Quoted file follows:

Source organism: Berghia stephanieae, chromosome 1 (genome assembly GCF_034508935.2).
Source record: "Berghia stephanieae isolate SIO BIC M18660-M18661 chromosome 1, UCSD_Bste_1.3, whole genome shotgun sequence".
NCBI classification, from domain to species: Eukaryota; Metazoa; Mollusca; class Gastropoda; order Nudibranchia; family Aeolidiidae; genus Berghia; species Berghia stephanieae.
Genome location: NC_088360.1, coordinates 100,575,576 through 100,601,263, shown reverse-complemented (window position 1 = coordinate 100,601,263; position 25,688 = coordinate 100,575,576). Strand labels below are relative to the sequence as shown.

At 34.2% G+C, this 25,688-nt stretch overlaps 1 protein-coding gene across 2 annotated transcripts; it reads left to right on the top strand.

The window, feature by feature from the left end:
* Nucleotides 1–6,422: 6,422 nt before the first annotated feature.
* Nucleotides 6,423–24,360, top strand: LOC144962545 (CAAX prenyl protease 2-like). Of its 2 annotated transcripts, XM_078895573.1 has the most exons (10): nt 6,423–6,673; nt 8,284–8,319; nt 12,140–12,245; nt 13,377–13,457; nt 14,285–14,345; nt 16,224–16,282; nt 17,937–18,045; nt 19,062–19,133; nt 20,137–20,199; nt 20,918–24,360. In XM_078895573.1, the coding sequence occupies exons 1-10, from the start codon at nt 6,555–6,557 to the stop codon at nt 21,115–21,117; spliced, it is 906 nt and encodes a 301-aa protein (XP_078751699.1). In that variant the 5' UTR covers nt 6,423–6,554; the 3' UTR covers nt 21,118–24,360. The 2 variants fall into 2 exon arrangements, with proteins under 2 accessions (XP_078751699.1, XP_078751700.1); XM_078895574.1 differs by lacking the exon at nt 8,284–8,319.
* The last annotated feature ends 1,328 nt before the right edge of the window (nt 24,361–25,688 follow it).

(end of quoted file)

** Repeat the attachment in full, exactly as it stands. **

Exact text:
Source organism: Berghia stephanieae, chromosome 1 (genome assembly GCF_034508935.2).
Source record: "Berghia stephanieae isolate SIO BIC M18660-M18661 chromosome 1, UCSD_Bste_1.3, whole genome shotgun sequence".
NCBI classification, from domain to species: Eukaryota; Metazoa; Mollusca; class Gastropoda; order Nudibranchia; family Aeolidiidae; genus Berghia; species Berghia stephanieae.
Genome location: NC_088360.1, coordinates 100,575,576 through 100,601,263, shown reverse-complemented (window position 1 = coordinate 100,601,263; position 25,688 = coordinate 100,575,576). Strand labels below are relative to the sequence as shown.

At 34.2% G+C, this 25,688-nt stretch overlaps 1 protein-coding gene across 2 annotated transcripts; it reads left to right on the top strand.

The window, feature by feature from the left end:
* Nucleotides 1–6,422: 6,422 nt before the first annotated feature.
* Nucleotides 6,423–24,360, top strand: LOC144962545 (CAAX prenyl protease 2-like). Of its 2 annotated transcripts, XM_078895573.1 has the most exons (10): nt 6,423–6,673; nt 8,284–8,319; nt 12,140–12,245; nt 13,377–13,457; nt 14,285–14,345; nt 16,224–16,282; nt 17,937–18,045; nt 19,062–19,133; nt 20,137–20,199; nt 20,918–24,360. In XM_078895573.1, the coding sequence occupies exons 1-10, from the start codon at nt 6,555–6,557 to the stop codon at nt 21,115–21,117; spliced, it is 906 nt and encodes a 301-aa protein (XP_078751699.1). In that variant the 5' UTR covers nt 6,423–6,554; the 3' UTR covers nt 21,118–24,360. The 2 variants fall into 2 exon arrangements, with proteins under 2 accessions (XP_078751699.1, XP_078751700.1); XM_078895574.1 differs by lacking the exon at nt 8,284–8,319.
* The last annotated feature ends 1,328 nt before the right edge of the window (nt 24,361–25,688 follow it).